In Q1, franchised restaurant comps lifted 10.5 percent while company-operated stores grew 3.3 percent. The main difference between the two groups is that 74 percent of company-operated locations are based in Los Angeles, a city that’s been greatly restricted for most of the pandemic. L.A. County received the go-ahead to allow 50 percent dining only recently. Acoca also makes the point that El Pollo’s customer base in L.A. skews very heavily Hispanic, and the chain has seen a slower recovery in that particular demographic in comparison to the general market. 

So there are specific reasons for the drag on sales. The good news is, both of them are temporary and external factors. 

“Outside Los Angeles, we continue to be pleased with the sales trajectory of our outer market restaurants that have consistently achieved positive same-store sales growth since June of last year,” Acoca said. “While a smaller subset of our overall restaurant base, we have seen outer market comparable sales improve more dramatically than at our L.A. units, which not only bodes well for the health of our overall system, but gives us even greater confidence about the future of our core L.A. market as economic activity continues to rebound in Southern California.”

READ MORE: The Next Evolution of El Pollo Loco Has Arrived

Drive-thru still accounts for just under 70 percent of business. Dining rooms are at 50 percent capacity, and while there’s been a slight uptick in that business, it hasn’t returned anywhere near pre-pandemic figures. As that dine-in channel does come back, El Pollo expects average check to slow down and flatten out as transactions grow, due to the more individualized nature of dine-in orders. To get a sense of where El Pollo is at, average check increased 15.7 percent at company-run stores in Q1 and transactions dropped by 10.7 percent.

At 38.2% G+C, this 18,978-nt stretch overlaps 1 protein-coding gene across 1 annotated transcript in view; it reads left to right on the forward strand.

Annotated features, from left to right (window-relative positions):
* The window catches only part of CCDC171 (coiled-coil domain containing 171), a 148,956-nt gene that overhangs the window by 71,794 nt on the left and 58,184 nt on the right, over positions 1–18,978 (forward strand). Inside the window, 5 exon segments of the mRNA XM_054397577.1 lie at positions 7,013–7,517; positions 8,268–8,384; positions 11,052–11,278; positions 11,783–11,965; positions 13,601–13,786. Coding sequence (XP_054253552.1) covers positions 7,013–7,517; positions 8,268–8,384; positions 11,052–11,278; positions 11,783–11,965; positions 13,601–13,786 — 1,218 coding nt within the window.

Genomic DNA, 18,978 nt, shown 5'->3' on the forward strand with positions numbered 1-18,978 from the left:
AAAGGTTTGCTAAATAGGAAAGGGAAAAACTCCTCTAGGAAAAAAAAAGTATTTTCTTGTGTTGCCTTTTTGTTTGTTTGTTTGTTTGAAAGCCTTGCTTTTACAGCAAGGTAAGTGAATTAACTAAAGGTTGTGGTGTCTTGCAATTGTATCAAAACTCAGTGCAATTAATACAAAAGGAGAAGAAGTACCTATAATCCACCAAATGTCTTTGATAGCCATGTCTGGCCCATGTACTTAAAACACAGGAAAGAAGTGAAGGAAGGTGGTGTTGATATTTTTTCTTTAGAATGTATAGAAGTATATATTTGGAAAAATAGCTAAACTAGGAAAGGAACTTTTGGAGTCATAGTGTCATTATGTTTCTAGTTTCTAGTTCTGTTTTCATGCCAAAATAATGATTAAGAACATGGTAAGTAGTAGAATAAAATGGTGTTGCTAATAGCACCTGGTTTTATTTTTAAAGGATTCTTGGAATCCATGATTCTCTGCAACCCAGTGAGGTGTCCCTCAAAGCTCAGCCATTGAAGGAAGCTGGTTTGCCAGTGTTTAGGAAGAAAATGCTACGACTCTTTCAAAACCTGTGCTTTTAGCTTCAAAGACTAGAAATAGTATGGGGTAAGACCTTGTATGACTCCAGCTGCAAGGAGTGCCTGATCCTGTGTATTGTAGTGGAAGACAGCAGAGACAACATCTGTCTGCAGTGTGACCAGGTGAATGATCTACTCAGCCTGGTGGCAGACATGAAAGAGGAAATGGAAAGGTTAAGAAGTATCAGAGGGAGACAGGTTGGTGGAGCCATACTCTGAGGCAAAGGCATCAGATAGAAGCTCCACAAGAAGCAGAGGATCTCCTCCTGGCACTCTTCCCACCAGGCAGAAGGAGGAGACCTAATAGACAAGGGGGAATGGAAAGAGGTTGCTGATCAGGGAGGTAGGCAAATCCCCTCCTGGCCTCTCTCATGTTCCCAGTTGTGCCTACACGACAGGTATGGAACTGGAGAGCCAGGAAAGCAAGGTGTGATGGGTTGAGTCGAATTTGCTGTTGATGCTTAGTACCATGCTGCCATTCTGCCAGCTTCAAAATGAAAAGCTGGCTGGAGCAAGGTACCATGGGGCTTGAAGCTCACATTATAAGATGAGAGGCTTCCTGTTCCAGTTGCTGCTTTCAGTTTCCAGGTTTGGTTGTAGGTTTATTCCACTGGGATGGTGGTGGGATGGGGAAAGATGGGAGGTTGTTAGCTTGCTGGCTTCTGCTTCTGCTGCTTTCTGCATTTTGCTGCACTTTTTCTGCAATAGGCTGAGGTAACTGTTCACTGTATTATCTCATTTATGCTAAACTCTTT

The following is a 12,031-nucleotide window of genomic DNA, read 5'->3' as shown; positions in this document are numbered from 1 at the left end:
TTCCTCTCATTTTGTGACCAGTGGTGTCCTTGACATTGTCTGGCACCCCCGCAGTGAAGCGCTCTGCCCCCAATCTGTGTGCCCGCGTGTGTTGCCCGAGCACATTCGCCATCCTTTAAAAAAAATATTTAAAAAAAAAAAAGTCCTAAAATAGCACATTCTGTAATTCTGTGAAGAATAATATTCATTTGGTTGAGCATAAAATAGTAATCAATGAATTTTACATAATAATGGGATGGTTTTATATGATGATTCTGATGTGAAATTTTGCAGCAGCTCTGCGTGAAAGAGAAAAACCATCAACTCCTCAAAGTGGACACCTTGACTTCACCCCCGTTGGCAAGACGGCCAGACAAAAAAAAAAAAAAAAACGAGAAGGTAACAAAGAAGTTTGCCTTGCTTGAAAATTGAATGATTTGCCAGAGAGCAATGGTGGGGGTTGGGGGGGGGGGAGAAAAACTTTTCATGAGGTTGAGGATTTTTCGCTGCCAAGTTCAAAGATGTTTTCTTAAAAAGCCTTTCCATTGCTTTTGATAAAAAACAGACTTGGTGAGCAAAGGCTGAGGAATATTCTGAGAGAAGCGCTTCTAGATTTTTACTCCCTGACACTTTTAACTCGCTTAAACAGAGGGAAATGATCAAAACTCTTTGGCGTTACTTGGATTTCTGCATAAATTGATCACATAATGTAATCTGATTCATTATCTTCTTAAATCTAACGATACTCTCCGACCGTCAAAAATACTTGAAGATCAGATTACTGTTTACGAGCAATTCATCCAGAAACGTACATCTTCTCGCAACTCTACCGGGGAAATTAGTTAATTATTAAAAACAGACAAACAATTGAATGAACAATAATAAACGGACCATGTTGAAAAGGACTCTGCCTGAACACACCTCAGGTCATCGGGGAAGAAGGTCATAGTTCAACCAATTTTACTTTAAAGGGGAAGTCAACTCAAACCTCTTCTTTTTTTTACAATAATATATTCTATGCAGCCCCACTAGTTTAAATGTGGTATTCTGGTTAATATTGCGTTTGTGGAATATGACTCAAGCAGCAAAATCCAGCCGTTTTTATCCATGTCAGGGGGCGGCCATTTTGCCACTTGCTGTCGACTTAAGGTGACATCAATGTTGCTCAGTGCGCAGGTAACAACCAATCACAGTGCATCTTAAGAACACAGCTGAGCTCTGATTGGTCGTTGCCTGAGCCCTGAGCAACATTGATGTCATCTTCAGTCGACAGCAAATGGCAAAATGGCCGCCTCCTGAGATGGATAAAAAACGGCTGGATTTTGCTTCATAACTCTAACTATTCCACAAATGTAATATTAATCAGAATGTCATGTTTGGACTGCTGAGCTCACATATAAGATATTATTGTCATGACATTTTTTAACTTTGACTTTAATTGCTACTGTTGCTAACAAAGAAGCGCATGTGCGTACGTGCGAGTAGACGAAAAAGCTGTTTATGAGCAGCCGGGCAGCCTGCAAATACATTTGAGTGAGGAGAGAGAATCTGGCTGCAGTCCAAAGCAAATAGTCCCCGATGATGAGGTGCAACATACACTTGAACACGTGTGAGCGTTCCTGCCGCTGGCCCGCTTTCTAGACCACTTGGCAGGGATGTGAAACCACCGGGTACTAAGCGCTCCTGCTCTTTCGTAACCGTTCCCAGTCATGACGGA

Margins in January and February were challenged due to COVID-19 related expenses, but in March they were strong at over 20 percent. Acoca indicated that margins may be impacted as the dine-in channel comes back. 

“From a margin perspective, I think a potential impact of the dining room, which we haven’t really done too much yet, is just when the dine-in traffic is significant enough, do we need to put some incremental labor in to comply with the regulations around keeping restaurants clean and those types of things,” Acoca said. “So that’s to be determined.”

As far as staffing goes, Acoca said the tightness of the labor market isn’t universal across the board. There’s a little bit of aggravation in some restaurants, but not all. 

“So right now we are doing a pretty good job contending with it, but with that being said, we are putting in place some additional actions to ensure that we are increasing our staffing levels, and that we are kind of increasing our hiring practices more broadly,” Acoca said. “But right now, right now at present, it seems to be manageable, because as I mentioned, it’s not widespread. It’s more primarily concentrated in some particular areas.” 

El Pollo’s total revenue was $107.7 million compared to $105.2 million last year. Net income was $4 million, or $0.11 per diluted share, compared to net income of $3.6 million, or $0.10 per diluted share, in 2020. Adjusted EBITDA was $11.9 million, compared to $13.4 million in the prior year. 

Fast Casual, Finance, Franchising, Growth, Story, El Pollo Loco